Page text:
Days to kickoff: 32
The “Phantom of Union Springs” was Auburn’s very first ALL-AMERICAN in football and Auburn’s very first ALL-AMERICAN in baseball! Did he wear jersey #32. Uh, nope. He wore #18 as a junior and #20 as a senior. Since he was ALL-AMERICAN on Auburn’s 1932 undefeated football team, I thought #32 was a great time to honor him. Besides, #20 is already too crowded, and Mr. Hitchcock is far too important in Auburn football history to take 2nd place on day 18 (sorry for the tease!).
Jimmie Hitchcock played tailback, quarterback and punter. He reportedly was listed in Ripley’s “Believe it or Not” for punting 232 times and not having a single punt blocked. He led the Southern Conference in scoring as a senior and also led Auburn to the Southern Conference championship.
Those efforts earned him a spot on the Walter Camp All-American Team. Duke coach Wallace Wade called Hitchcock “the finest all-around back ever to play against any of my teams.” After graduating, he had a brief major league baseball career during which he married the daughter of a former Yankee pitcher and manager. Jimmie served in the Navy during World War II.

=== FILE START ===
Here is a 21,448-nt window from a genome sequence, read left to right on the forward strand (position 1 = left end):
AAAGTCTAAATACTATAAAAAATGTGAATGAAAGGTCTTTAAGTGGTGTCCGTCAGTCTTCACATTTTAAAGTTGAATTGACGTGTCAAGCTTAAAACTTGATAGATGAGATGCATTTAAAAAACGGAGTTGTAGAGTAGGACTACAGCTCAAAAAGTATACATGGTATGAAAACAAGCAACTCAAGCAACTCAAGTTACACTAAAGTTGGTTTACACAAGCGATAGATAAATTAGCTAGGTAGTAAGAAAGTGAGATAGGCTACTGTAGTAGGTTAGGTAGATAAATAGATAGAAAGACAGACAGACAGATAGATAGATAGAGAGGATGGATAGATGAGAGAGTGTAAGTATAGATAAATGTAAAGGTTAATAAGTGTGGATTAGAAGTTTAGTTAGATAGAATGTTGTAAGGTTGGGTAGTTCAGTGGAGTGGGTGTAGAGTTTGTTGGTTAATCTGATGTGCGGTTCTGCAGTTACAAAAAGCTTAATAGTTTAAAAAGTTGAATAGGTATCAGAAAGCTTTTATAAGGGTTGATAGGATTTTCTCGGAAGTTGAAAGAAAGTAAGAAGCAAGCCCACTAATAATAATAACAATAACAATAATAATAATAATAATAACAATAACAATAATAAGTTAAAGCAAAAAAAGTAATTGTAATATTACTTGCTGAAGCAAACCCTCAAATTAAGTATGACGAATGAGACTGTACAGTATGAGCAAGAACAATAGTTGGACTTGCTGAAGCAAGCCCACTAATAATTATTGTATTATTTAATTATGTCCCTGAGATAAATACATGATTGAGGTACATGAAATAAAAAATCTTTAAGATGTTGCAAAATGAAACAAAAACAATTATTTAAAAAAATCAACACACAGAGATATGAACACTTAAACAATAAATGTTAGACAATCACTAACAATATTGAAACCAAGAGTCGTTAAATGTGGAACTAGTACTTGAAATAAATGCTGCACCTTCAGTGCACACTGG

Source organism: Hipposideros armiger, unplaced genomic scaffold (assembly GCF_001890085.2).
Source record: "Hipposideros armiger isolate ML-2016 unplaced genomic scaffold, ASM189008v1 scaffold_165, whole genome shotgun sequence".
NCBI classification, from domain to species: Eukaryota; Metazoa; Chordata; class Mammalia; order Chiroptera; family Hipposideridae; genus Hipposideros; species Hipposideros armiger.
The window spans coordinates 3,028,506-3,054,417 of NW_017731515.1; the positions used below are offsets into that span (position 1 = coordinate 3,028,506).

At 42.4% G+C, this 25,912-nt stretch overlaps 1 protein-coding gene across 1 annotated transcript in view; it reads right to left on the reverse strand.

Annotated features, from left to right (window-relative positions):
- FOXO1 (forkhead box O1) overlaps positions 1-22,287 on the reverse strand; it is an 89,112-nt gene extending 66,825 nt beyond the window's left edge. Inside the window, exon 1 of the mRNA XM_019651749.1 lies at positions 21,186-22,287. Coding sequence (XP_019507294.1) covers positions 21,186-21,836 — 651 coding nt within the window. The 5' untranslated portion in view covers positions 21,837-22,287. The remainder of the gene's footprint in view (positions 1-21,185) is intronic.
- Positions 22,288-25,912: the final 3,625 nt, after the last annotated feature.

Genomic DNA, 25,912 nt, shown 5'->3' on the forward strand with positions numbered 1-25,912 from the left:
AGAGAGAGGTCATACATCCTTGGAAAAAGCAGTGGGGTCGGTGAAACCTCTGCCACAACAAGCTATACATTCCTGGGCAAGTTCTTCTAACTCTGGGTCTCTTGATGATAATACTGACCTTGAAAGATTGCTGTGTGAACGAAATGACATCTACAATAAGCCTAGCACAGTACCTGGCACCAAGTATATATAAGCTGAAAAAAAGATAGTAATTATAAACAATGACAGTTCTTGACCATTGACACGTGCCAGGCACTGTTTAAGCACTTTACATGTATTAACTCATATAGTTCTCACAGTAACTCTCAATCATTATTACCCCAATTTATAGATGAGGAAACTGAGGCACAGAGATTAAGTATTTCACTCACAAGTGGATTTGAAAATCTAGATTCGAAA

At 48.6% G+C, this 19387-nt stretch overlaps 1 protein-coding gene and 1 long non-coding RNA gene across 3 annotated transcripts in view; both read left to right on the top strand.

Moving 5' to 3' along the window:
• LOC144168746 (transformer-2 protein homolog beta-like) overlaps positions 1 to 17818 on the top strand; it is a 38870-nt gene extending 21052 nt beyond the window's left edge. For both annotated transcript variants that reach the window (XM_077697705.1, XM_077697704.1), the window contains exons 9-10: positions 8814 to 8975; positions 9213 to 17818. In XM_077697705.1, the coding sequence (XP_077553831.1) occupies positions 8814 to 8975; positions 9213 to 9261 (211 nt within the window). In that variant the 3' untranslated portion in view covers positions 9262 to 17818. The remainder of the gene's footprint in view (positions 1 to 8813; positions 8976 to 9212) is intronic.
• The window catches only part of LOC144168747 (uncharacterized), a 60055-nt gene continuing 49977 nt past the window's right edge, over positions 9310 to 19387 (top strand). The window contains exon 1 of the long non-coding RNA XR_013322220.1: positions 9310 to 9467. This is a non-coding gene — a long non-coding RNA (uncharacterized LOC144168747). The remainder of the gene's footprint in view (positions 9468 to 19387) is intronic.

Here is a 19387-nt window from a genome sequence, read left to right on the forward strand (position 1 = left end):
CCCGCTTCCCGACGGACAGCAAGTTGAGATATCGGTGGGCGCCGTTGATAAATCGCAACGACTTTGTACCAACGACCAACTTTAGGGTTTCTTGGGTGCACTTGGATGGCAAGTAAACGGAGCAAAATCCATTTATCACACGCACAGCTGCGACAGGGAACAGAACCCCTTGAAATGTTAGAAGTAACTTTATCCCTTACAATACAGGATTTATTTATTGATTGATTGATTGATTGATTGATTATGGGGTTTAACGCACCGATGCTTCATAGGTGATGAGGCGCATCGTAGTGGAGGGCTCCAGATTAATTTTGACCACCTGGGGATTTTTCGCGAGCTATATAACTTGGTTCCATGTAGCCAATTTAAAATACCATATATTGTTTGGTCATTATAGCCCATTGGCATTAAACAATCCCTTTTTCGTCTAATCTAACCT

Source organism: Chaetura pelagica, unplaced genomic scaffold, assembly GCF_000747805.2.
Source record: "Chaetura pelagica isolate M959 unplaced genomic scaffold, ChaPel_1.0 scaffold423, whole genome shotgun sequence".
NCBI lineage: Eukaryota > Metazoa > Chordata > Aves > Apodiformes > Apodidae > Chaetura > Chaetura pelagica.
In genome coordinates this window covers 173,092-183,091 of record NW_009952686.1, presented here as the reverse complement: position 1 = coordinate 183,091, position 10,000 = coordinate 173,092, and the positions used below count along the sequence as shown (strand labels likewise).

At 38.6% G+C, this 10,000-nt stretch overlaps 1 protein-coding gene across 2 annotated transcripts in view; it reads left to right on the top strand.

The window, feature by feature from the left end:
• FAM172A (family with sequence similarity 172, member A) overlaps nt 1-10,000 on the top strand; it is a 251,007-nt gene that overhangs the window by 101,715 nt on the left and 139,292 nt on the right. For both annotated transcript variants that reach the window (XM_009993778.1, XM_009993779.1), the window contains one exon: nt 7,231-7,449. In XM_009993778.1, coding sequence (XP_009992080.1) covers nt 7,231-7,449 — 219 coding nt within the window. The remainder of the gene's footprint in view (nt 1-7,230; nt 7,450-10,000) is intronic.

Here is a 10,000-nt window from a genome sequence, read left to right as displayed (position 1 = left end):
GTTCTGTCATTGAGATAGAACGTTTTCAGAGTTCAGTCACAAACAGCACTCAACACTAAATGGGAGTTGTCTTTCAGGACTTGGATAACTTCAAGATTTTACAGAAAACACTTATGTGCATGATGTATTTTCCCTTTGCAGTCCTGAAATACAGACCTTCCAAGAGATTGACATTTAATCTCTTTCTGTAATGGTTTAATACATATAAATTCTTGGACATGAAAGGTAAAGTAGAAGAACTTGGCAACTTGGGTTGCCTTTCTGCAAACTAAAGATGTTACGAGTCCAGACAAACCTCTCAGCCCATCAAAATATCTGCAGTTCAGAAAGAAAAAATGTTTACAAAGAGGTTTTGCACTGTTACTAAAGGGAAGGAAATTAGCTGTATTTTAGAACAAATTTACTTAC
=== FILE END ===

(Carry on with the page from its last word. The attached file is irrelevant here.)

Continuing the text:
Best as I can tell, he and his wife, Dorothy, lived their post-war years in Auburn and/or Montgomery. He was a member of the AU Board of Trustees when his former teammate, Shug Jordan, was hired to be Auburn’s head football coach. Jimmie Hitchcock was elected into the College Football Hall of Fame in 1954. According to the Montgomery YMCA, Hitchcock’s interest in and devotion to youth athletics (perhaps his two sons were a catalyst), led to the introduction of Little League Baseball in Montgomery.
Since his death in 1959, deserving high school students in the Gump have been honored with the Jimmy Hitchcock Memorial Award.
Other actual 32s: Carl "Hollywood" Stewart, Stacy Danley, William Andrews, Adlai Trone and Rudi Johnson.
--compiled by TarHeelTiger